What's Hot in Small Business – Chris Crum
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Twitter Encourages Businesses To Get Better at Customer Service
It's a sad reality given how many tools are available these days, but ultimately, most businesses just aren't really that good at customer service when it comes to social media platforms like Facebook and Twitter. Facebook and Twitter themselves recognize this and both have been frequently making announcements and testing features related to this. It remains to be seen just how much these things will push businesses to actually get better, but there's no question that both are going out of their way to make it happen.
In this article, we're going to focus on Twitter. Believe it or not, people often turn to Twitter before Facebook for their customer service questions and concerns.
"Conversations happen in a public way on Twitter, and this is particularly true when customers want to be heard by brands. In fact, customer service is one of the leading reasons Twitter users give for following brands," Twitter research manager Meghann Elrhoul recently said in a blog post.
According to the company, there has actually been a 2.5X increase in customer service conversations on Twitter over the past two years.
They actually surveyed over 14,000 Twitter users who follow or interacted with brands' customer service Twitter accounts to get a better idea of how satisfied they feel with their customer service interactions. They asked about friendliness, personalization, responsiveness, resolution, satisfaction, and recommendation.
From this, Twitter derived four "key best practices" for businesses who want to get better at customer service relationships. What they basically boil down to is: Be Friendly, Be Responsive, Be Personal, and Be Accessible.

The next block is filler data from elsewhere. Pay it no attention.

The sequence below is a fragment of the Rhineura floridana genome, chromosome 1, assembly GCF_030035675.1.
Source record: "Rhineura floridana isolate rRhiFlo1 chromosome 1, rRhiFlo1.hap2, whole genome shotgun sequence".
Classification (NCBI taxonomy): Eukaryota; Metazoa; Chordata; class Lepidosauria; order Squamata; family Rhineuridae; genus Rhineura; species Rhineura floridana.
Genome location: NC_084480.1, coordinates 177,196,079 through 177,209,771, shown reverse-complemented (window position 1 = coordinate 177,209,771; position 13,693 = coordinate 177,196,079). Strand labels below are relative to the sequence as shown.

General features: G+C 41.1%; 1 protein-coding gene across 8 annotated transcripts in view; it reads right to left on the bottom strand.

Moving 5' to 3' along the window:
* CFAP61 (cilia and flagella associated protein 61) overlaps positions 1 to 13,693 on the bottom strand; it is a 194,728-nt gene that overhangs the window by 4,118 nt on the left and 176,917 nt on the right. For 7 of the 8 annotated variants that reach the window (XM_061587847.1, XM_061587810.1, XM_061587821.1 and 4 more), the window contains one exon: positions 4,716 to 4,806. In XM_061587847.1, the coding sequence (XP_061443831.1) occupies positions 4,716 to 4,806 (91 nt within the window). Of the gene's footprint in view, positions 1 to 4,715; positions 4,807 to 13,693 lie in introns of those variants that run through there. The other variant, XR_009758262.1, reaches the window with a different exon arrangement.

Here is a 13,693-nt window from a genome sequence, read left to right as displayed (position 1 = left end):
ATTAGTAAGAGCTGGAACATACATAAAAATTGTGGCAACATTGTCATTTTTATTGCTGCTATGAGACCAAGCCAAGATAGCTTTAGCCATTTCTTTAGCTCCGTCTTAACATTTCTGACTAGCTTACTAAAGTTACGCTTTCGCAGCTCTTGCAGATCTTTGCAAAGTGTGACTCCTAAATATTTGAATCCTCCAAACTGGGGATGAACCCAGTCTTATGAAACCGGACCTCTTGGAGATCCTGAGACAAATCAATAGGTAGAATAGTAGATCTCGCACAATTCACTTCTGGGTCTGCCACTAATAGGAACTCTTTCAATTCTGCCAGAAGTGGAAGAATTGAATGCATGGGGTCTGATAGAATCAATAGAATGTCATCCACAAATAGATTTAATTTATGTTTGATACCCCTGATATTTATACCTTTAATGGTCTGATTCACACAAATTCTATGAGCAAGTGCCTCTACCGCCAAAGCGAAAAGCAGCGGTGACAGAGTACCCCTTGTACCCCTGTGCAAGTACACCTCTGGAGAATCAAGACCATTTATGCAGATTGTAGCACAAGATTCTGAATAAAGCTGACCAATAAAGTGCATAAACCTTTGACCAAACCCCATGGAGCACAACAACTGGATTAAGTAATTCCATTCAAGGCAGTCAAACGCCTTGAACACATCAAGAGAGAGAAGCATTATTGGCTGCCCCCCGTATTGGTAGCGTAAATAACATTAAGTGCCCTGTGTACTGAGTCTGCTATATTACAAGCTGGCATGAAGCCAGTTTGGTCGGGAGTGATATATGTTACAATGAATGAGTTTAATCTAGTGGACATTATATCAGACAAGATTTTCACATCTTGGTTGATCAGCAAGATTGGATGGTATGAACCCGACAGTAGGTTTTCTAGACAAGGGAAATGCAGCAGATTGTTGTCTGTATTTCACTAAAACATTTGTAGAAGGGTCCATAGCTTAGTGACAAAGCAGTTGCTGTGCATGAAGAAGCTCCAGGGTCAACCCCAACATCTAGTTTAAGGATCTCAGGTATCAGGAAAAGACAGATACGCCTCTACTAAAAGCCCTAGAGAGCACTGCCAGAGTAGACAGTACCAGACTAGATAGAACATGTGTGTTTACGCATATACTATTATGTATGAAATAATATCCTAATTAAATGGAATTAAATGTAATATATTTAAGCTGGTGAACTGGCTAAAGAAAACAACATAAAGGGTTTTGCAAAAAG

When it comes to being friendly, they mean empathizing with customers and offering to help. They found that when consumers have a friendly customer service interaction, they're more likely to recommend the brand. 76% of respondents were likely to do so. Of those who had unfriendly interactions, 82% were unlikely to recommend the brand. Honestly, I'm surprised that number isn't higher.
The research also found that consumers are 20% more likely to reach a resolution with a brand after a friendly interaction and 25% more likely to be satisfied with the brand.
When it comes to being personal, they mean using real names and signing all replies.
"Humanizing your brand is always a Twitter best practice, but it is particularly important for customer service," said Elrhoul. "When consumers have personalized customer service interactions — as defined by a brand including both the Twitter user’s name as well as its brand representative’s name — they are more likely to recommend the brand. Of those who had a personalized interaction, 77% are likely to recommend the brand. Of those who had an impersonal interaction, 66% are unlikely to recommend the brand. Consumers are also 19% more likely to reach a resolution and 22% more likely to be satisfied with a brand after a personalized customer service interaction."
Being responsive, according to Twitter, means responding in less than an hour. As studies have shown in the past, this is an area where a lot of businesses really struggle to adequately provide efficient customer service on social platforms.
60% of consumers expect brands to respond to customer service requests within an hour. Meanwhile, times average around an hour and twenty-four minutes.
In terms of being accessible, Twitter says you should follow up to ensure that problems are solved.
Will businesses follow Twitter's advice? That remains to be seen, but they are adding features that help. A major one is the raising of the direct message limit, which should make customers feel more comfortable about private interactions as they'll no longer have to worry about messages getting cut off after 140 characters.